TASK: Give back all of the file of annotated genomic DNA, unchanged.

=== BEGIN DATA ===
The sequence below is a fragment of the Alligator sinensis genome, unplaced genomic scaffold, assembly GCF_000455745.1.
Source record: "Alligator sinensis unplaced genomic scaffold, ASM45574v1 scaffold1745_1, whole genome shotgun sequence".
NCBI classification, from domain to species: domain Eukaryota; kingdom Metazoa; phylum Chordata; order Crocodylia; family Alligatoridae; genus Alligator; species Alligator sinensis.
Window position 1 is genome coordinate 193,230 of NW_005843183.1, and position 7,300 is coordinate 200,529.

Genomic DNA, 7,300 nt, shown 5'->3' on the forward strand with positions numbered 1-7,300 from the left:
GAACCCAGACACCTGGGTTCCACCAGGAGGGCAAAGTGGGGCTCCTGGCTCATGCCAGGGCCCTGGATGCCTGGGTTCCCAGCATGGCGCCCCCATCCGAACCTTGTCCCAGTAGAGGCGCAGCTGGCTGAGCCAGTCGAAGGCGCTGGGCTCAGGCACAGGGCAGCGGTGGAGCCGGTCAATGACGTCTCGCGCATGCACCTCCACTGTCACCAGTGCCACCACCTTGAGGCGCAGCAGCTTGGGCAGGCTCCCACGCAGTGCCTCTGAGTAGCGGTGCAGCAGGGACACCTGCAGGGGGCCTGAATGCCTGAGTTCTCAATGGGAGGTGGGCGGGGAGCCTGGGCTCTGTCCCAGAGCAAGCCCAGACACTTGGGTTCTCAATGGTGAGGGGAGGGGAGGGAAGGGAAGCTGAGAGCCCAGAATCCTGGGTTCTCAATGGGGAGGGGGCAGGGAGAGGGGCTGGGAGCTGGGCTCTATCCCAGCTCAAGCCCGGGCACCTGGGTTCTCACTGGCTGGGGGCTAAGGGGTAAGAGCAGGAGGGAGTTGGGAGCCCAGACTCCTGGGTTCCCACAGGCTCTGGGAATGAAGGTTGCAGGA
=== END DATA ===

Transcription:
The sequence below is a fragment of the Alligator sinensis genome, unplaced genomic scaffold, assembly GCF_000455745.1.
Source record: "Alligator sinensis unplaced genomic scaffold, ASM45574v1 scaffold1745_1, whole genome shotgun sequence".
NCBI classification, from domain to species: domain Eukaryota; kingdom Metazoa; phylum Chordata; order Crocodylia; family Alligatoridae; genus Alligator; species Alligator sinensis.
Window position 1 is genome coordinate 193,230 of NW_005843183.1, and position 7,300 is coordinate 200,529.

Genomic DNA, 7,300 nt, shown 5'->3' on the forward strand with positions numbered 1-7,300 from the left:
GAACCCAGACACCTGGGTTCCACCAGGAGGGCAAAGTGGGGCTCCTGGCTCATGCCAGGGCCCTGGATGCCTGGGTTCCCAGCATGGCGCCCCCATCCGAACCTTGTCCCAGTAGAGGCGCAGCTGGCTGAGCCAGTCGAAGGCGCTGGGCTCAGGCACAGGGCAGCGGTGGAGCCGGTCAATGACGTCTCGCGCATGCACCTCCACTGTCACCAGTGCCACCACCTTGAGGCGCAGCAGCTTGGGCAGGCTCCCACGCAGTGCCTCTGAGTAGCGGTGCAGCAGGGACACCTGCAGGGGGCCTGAATGCCTGAGTTCTCAATGGGAGGTGGGCGGGGAGCCTGGGCTCTGTCCCAGAGCAAGCCCAGACACTTGGGTTCTCAATGGTGAGGGGAGGGGAGGGAAGGGAAGCTGAGAGCCCAGAATCCTGGGTTCTCAATGGGGAGGGGGCAGGGAGAGGGGCTGGGAGCTGGGCTCTATCCCAGCTCAAGCCCGGGCACCTGGGTTCTCACTGGCTGGGGGCTAAGGGGTAAGAGCAGGAGGGAGTTGGGAGCCCAGACTCCTGGGTTCCCACAGGCTCTGGGAATGAAGGTTGCAGGA